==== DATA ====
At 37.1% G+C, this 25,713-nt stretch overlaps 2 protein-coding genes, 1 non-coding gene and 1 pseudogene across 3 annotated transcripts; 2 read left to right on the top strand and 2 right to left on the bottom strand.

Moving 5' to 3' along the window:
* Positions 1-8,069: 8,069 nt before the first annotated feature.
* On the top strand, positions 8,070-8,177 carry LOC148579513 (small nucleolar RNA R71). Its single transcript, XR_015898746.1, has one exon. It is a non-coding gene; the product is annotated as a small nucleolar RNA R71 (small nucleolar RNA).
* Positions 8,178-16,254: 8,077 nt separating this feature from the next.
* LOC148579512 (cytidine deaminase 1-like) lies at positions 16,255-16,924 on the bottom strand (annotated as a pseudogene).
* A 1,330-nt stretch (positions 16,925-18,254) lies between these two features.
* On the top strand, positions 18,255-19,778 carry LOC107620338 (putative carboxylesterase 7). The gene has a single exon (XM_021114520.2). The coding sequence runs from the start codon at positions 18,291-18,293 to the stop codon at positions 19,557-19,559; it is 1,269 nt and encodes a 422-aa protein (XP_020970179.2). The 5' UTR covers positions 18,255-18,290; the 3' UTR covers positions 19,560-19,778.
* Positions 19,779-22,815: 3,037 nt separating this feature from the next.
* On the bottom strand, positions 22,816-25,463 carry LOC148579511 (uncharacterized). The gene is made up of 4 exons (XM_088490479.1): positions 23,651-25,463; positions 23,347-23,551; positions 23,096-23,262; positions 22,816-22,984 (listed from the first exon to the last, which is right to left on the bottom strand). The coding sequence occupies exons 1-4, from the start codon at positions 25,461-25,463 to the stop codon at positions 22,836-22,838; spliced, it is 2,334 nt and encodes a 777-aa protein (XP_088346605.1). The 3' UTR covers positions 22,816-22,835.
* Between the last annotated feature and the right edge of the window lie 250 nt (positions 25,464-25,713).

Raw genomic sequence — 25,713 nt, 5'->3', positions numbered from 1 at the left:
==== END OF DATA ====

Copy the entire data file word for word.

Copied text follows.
At 37.1% G+C, this 25,713-nt stretch overlaps 2 protein-coding genes, 1 non-coding gene and 1 pseudogene across 3 annotated transcripts; 2 read left to right on the top strand and 2 right to left on the bottom strand.

Moving 5' to 3' along the window:
* Positions 1-8,069: 8,069 nt before the first annotated feature.
* On the top strand, positions 8,070-8,177 carry LOC148579513 (small nucleolar RNA R71). Its single transcript, XR_015898746.1, has one exon. It is a non-coding gene; the product is annotated as a small nucleolar RNA R71 (small nucleolar RNA).
* Positions 8,178-16,254: 8,077 nt separating this feature from the next.
* LOC148579512 (cytidine deaminase 1-like) lies at positions 16,255-16,924 on the bottom strand (annotated as a pseudogene).
* A 1,330-nt stretch (positions 16,925-18,254) lies between these two features.
* On the top strand, positions 18,255-19,778 carry LOC107620338 (putative carboxylesterase 7). The gene has a single exon (XM_021114520.2). The coding sequence runs from the start codon at positions 18,291-18,293 to the stop codon at positions 19,557-19,559; it is 1,269 nt and encodes a 422-aa protein (XP_020970179.2). The 5' UTR covers positions 18,255-18,290; the 3' UTR covers positions 19,560-19,778.
* Positions 19,779-22,815: 3,037 nt separating this feature from the next.
* On the bottom strand, positions 22,816-25,463 carry LOC148579511 (uncharacterized). The gene is made up of 4 exons (XM_088490479.1): positions 23,651-25,463; positions 23,347-23,551; positions 23,096-23,262; positions 22,816-22,984 (listed from the first exon to the last, which is right to left on the bottom strand). The coding sequence occupies exons 1-4, from the start codon at positions 25,461-25,463 to the stop codon at positions 22,836-22,838; spliced, it is 2,334 nt and encodes a 777-aa protein (XP_088346605.1). The 3' UTR covers positions 22,816-22,835.
* Between the last annotated feature and the right edge of the window lie 250 nt (positions 25,464-25,713).

Raw genomic sequence — 25,713 nt, 5'->3', positions numbered from 1 at the left: